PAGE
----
Yes, I love sculpting as much as painting! Working in 3D is a very different process but fun! I get to use my hands and brain in other ways, which is really important. I’ve casually worked with clay on a small scale for a couple of years with the intention to learn how to resin cast, finally this year I dove into this medium. I plan to continue exploring sculpting and making 3D works for future exhibitions.
Looking back on when you started your journey, how would you describe it to date? Have there been any unexpected things you have discovered on the path as an artist/painter? If you could go back to the beginning, would you offer yourself any advice that would make the process easier?
It’s been an adventure!! And also full of ups and downs. I think knowing and accepting that things may get tough at times but remaining optimistic and brave have been extremely important for me. Being creative is all about exploring the unknown and taking chances. The most important advice I’d give to myself retroactively would be to – be kind to yourself and be brave, there is really nothing to lose but time.
Could you share a typical day in your life, and what a day in your studio plays out like… we love details, so what music would you listen to and do you have any furry friends accompany you?!
When I’m painting, I keep a very consistent routine to help me stay focused. Since painting/drawing is quite a sedentary activity, I try to get out and walk in San Francisco or Oakland for at least an hour every day. Every time, I go walking I get inspired by something I see. Like the shape of a plant or a color, or the posture of a person, it’s often subtle things like that. I like to have music or podcasts going on while I work. There is a broad range of stuff I listen to… just depends on my mood that day or week. Lately, I’ve been listening to classic literature audio books, I just finished Moby Dick and East of Eden. I have a little dog named Ginger. She’s 15 now and she spends a lot of time resting by the foot of my easel.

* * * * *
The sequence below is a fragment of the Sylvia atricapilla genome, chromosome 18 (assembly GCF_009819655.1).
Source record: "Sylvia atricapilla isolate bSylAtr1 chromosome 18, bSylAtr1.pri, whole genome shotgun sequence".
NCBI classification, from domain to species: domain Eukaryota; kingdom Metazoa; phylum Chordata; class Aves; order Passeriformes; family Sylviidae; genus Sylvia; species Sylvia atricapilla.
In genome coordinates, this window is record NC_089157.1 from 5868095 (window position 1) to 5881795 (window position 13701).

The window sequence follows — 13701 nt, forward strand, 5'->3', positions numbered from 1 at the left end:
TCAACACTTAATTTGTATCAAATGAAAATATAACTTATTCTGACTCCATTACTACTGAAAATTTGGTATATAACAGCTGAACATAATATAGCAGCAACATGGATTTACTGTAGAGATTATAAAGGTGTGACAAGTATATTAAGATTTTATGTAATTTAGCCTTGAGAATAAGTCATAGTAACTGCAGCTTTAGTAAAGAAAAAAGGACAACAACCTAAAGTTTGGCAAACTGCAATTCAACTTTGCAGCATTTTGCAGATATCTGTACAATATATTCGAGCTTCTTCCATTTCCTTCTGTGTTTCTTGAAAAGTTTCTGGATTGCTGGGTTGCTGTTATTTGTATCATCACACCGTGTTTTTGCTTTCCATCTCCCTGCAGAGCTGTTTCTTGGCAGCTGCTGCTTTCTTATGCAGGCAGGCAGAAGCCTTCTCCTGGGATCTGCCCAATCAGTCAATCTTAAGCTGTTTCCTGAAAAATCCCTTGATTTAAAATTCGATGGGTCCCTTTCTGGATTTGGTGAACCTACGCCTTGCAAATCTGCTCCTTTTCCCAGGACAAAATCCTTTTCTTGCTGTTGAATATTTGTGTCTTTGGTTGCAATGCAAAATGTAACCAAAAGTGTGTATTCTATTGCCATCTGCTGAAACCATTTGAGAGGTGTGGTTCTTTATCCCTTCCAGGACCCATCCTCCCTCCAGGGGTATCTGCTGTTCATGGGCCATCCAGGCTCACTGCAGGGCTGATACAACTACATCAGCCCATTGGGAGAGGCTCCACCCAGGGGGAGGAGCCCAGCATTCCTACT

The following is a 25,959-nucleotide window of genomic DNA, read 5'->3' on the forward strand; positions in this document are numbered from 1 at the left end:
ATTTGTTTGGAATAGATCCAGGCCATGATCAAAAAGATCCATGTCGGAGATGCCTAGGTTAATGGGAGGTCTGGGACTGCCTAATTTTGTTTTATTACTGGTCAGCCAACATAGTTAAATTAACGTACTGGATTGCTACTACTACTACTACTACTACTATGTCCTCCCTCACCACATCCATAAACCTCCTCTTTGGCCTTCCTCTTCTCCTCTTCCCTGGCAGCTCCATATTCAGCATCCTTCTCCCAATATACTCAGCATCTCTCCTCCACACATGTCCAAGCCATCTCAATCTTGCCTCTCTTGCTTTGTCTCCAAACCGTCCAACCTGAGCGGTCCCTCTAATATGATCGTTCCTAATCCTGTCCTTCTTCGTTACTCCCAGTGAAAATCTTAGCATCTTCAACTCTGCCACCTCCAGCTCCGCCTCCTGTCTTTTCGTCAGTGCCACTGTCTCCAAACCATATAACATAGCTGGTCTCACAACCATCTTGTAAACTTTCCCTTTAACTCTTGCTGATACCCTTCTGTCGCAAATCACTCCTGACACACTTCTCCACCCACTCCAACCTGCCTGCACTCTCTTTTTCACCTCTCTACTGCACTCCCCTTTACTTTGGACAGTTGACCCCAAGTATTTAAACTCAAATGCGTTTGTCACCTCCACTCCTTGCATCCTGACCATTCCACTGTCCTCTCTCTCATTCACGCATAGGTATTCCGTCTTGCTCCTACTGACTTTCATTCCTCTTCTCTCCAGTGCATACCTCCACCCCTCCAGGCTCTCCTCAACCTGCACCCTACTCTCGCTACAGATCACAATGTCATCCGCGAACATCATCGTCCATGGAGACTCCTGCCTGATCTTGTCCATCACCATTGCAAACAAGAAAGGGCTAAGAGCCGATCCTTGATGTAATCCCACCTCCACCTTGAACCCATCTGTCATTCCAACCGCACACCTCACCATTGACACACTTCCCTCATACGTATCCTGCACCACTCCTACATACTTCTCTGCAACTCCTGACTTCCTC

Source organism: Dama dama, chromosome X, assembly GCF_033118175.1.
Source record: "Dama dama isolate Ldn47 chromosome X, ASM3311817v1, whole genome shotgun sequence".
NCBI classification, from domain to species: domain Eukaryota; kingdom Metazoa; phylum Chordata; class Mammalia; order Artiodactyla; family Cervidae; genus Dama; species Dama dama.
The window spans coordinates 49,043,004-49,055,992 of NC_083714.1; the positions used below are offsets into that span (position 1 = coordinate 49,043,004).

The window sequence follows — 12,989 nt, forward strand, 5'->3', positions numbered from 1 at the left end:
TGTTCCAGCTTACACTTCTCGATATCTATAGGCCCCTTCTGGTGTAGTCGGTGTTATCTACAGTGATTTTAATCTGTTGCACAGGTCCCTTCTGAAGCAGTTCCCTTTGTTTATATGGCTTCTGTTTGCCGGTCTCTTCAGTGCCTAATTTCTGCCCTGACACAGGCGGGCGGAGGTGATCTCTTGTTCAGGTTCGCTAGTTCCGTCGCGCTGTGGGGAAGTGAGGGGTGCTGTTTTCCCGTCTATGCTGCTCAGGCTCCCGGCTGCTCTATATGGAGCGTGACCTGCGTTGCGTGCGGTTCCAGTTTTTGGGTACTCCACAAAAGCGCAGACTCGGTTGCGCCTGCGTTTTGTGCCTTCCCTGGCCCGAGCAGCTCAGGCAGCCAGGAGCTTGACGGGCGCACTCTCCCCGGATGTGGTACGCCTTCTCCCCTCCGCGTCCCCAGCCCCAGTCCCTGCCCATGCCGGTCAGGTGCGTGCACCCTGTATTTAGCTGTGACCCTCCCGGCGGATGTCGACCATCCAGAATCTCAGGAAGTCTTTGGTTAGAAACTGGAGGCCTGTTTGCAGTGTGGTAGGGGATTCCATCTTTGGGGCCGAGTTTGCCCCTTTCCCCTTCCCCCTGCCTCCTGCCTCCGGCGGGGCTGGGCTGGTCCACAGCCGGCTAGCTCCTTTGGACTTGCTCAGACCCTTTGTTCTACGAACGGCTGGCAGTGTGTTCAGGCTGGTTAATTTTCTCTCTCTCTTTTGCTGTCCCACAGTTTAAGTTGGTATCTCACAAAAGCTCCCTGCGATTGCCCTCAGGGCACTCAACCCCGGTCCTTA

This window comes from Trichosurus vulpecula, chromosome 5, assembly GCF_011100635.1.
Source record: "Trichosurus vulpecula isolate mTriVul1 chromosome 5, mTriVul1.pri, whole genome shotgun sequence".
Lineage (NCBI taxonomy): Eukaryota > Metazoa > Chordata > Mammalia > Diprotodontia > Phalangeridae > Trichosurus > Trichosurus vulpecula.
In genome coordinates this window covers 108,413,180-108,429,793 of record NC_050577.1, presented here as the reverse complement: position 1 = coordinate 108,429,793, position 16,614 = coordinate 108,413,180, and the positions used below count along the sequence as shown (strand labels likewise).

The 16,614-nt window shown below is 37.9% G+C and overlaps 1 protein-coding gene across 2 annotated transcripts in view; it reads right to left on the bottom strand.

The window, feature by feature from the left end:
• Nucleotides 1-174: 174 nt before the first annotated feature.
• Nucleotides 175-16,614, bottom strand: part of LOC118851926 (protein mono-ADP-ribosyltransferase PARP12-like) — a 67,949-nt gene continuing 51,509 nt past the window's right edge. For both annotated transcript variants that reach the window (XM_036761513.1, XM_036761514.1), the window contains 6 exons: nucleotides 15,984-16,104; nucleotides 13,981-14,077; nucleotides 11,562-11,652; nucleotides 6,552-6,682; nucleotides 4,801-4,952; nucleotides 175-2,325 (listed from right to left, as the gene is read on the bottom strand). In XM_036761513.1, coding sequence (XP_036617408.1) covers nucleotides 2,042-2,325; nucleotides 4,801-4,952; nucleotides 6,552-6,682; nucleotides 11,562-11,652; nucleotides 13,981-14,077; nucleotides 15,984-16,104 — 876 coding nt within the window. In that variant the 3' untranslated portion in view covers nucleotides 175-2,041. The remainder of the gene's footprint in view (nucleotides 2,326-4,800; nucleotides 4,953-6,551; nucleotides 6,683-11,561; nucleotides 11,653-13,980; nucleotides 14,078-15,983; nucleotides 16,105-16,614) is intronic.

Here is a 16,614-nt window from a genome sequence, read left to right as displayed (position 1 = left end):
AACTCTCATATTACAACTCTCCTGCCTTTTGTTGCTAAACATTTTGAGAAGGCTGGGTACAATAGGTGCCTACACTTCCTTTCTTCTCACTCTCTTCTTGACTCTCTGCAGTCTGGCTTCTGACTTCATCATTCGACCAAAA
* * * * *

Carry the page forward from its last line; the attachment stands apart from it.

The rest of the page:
There is always a touching relationship between the characters and animals that are predominantly featured throughout your pieces. I love that you capture these intimate moments so beautifully. How does your relationship with nature and animals manifest itself? And how does it inspire your paintings?
I’ve been lucky enough to experience close attachment with a few animals in my life… it’s such a powerful life changing bond and I love to express some elements of this in my works. This kindred feeling crosses over into other parts of life and just the concept of love and connectedness is central to what motivates me to paint.
I read that you said you pull elements for your work from a place that isn’t tangible, “as an observer watching a dream playfully materialize”. I love this analogy! I wonder if you can expand on this idea of being a witness to bringing these dreams to life and what this process looks like for you when you begin your paintings.
Ideas often come in the form of daydreams, when I let my mind wander; I am able to go to places where concepts materialize. For instance… in the painting night be still, it started with a floating Kirin like animal… I wanted to capture the creature in still motion that was all I had to begin with. But over time, other elements began to gather. One of them happened after seeing blooming flowers lit by a street lamp and imagining a scene coming together. It was spurred by a feeling of complete peace and mystery but also knowing that moment was temporal. I start drawing a study for the piece, and then I begin painting. Sometimes new ideas come to me in the stages and the painting changes along the way.
Now a days, I try to have closer to completed studies before I paint, just to open up time for enjoying painting and reducing the amount of big changes that would occur. It can often be quite stressful and take days to make a big change to a painting.
I know you play the Ukulele and a bit of VR in your spare time (me too) What are some of your other passions that we might not know about?
I still practice ukulele on my spare time and also just got into some VR art applications such as Tilt Brush and Medium, which I recently tried and am in love with!! Besides these two favorite hobbies, I like to cook and travel. I just returned from a southwestern US road trip and am very inspired from the grand desert and mountain landscapes.
Amy Sol Social Media Accounts